The King James Version is a majestic translation of the Bible—one that has spanned hundreds of years and still finds many faithful readers today. The reasons for that are multiple:
- The prose’s age and grandeur gives the KJV a majestic feel.
- The scholarship was great such that very few changes have been needed over the years.
- Many have grown up memorizing portions of Scripture from the KJV, and that makes other translations sound strange.
Given all of these positive things, many that attempt to defend it as the only translation that is the Word of God resort to all sorts of arguments to either tear down other translations or build up the KJV. Among them are some weak arguments—arguments I suggest KJV proponents avoid because they don’t help their cause.
Anyone can tell you that reading a language that’s over 100 years old is different than reading the same language today. Pick up a work written by the Founders of the United States and you will see word choice, formality and grammar differences. You’ll also find words that they chose to use for things are different than words today. One of my favorites is “Providence” which could be an unseen force, could be God or could be a city in Rhode Island.
The further back you go in a living language, the more of this you’re going to see. For example, yesterday, I had a post titled Earthquakes in Divers Places which could be a reference to earthquakes underwater, but in that context “Divers” means “Diverse”.
When the language of a work requires you to look up words you don’t know, you consider it something that broadens your vocabulary. When the dictionary definition doesn’t suffice and you have to dig further to find what a word used to mean, then it’s hard to read. There’s a reason that many in Christian schools are trained in what words l like “Beseech”, “Verily”, “Comeliness” and the alternate readings of “Conversation”.
This is not a strong argument for the KJV proponent, because it’s easy to grab a passage and a non-Christian and prove just how inaccessible the KJV is in some places. Which is amusing in some ways, since part of the point of the KJV1 was to provide a standard English version that was readable by the people.
The KJV just isn’t that readable or accessible to the modern American/English reader.
In the United States, all original works are copyright by default. This blog post is copyright, and that’s why on many copyrighted works the phrase “All rights reserved” or different rights that are granted/reserved.
Many have used “copyright” to defend the KJV because it is currently in the public domain in the United States. This is due not to the fact that the publishers wanted it open and free, but to the fact that the copyright law in the United States only protects a work for 120 years. It is said that most works earlier than 1920 are now in the public domain.
Derivative works must be different to a certain extent in order to be considered new. Therefore, if someone wanted to have a Bible that was copyrighted and not available for free, they would have to make it different enough in word usage to meet the criteria for uniqueness. This is the same as the patent process.
The interesting thing is that the KJV is still under copyright in the UK, and will be until 2035. This means that only the Queen’s printer can print it.
So, if the NASB, NKJV, NIV or ESV was declared to be the same as the KJV, they would not be able to print or distribute their work in the UK because of copyright infringement. This would be a marketing problem, but would also deny people the chance to read a modern version.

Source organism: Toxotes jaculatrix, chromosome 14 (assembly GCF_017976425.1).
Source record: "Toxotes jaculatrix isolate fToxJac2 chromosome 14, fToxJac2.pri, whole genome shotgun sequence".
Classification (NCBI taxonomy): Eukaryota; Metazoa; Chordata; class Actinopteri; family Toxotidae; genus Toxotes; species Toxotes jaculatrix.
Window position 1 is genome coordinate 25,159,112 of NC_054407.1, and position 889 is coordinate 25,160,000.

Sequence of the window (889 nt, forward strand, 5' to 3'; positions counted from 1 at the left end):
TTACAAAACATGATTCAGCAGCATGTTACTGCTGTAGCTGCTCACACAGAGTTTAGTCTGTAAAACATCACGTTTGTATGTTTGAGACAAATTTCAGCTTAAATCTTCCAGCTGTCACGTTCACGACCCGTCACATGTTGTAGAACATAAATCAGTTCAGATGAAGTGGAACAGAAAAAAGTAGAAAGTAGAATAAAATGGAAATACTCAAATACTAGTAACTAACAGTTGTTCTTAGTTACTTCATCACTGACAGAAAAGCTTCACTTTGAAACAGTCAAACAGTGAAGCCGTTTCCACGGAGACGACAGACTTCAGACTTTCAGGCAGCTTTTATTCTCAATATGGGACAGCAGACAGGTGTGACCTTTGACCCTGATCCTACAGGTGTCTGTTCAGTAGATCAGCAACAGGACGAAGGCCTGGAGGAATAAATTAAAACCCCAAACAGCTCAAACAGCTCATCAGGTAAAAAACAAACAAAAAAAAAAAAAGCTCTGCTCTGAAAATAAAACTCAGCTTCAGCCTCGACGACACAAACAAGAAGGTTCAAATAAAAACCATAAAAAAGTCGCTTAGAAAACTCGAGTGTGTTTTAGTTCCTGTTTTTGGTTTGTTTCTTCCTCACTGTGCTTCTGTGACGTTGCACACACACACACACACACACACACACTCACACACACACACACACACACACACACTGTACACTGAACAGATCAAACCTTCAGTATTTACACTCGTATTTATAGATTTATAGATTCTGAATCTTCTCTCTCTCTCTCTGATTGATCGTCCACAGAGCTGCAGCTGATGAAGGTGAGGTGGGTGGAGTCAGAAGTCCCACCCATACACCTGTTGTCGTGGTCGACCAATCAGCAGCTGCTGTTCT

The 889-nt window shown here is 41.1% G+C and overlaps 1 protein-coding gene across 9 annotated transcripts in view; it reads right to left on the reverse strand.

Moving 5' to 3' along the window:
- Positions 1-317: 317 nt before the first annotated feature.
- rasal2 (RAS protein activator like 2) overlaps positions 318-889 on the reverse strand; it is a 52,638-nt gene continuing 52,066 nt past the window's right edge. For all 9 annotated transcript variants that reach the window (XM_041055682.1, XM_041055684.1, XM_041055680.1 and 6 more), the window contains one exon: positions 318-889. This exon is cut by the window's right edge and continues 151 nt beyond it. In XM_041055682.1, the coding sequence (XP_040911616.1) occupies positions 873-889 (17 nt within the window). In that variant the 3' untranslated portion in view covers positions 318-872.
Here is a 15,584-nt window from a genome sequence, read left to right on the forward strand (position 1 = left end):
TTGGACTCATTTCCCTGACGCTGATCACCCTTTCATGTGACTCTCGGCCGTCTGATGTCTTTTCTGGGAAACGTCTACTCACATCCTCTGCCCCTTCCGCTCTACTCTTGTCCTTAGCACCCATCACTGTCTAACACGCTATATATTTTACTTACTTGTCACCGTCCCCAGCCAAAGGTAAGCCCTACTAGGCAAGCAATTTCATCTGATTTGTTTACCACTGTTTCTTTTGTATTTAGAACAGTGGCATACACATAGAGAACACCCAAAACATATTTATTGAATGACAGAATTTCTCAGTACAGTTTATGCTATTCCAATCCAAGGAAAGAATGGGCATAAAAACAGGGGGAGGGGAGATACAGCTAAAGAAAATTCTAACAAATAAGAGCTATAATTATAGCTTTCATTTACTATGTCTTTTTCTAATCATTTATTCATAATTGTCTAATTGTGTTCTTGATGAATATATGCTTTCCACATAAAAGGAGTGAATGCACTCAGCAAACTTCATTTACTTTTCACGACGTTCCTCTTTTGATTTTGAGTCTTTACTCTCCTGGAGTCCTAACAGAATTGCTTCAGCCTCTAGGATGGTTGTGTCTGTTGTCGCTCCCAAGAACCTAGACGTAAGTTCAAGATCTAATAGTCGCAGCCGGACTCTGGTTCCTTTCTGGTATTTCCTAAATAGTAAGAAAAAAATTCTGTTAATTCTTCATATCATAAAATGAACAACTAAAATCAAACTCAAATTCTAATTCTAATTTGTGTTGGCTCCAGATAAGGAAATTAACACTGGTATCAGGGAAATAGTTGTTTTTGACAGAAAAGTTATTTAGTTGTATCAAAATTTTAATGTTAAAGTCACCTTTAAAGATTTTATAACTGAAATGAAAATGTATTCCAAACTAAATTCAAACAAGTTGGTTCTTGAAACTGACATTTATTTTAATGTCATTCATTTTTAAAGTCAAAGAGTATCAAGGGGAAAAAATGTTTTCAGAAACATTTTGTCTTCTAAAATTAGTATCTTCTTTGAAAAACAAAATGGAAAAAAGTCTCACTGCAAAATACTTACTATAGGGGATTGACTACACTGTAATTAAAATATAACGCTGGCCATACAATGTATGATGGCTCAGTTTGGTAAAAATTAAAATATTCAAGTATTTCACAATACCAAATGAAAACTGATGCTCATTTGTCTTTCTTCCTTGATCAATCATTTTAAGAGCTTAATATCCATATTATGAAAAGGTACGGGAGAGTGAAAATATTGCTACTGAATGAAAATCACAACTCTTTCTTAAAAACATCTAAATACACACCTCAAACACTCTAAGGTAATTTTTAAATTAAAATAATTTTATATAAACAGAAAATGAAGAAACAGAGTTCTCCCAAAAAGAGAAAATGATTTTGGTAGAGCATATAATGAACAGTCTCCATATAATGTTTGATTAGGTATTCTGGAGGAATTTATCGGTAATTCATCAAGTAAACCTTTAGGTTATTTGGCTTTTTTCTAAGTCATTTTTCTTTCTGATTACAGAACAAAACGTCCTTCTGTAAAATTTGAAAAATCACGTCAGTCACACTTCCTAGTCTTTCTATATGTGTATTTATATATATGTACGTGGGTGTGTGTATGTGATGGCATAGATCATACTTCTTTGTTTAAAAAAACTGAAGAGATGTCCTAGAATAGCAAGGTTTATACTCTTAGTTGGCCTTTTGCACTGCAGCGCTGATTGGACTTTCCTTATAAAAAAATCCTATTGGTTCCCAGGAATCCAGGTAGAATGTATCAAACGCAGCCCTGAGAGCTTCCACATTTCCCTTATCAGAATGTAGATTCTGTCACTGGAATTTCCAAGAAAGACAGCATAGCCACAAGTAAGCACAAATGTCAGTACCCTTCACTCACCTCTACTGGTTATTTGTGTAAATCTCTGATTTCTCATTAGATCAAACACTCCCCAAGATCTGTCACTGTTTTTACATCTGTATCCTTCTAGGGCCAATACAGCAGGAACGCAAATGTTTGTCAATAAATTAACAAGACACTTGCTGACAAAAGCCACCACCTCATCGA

This argument is weak because regardless of what people think about whether “the Bible should be free,” people pay money for Bibles all the time, and copyright also allows for control and preservation of the original work—and ways to file litigation should someone claim to have a work that is the ESV when it really isn’t.
Revisions vs. Versions
It won’t take you long into a discussion on the KJV to come to the argument about revisions vs. versions. The argument usually goes along the line about the number of revisions compared to the fact that the KJV has no revisions, only versions—the latest being done in the 1769.
The funny thing is that if you read the changes that were made to the 1769 version, you find that there were things that were changed because the authors of the new versions believed that the judgments of the KJV 1611 translation was faulty. Hence the whole disagreement in the King James Only movement between the Authorized version and the 1611 version. And there are many defects to be found in the KJV.
Here’s one of my biggest problems with this whole argument. I’ve read the argument that the NKJV was supposed to just take out the “thee’s and thou’s” and that would have been fine, but because of copyright, they decided to change other things to.
So, if the KJV is so pure because it it has a single version—why isn’t there a new version with more modern words so as to clear up the ambiguity of the more ancient word usage and fix the defects?
To me, this argument is worthless because it leaves people wondering why they just don’t take the 1769 and catch it up to the 2000s.
This post is not to say that you shouldn’t read and love the KJV. It’s not to take away from the way God has used it in this country and the world. It’s not even attempting to address the stronger arguments—which there are some good ones.
However, there are weak arguments—arguments that should be avoided. And these are three of them.
- Other than to provide a work for the Anglican church that would justify the divine order of kings and remove the anti-royalty notes in the Geneva Bible.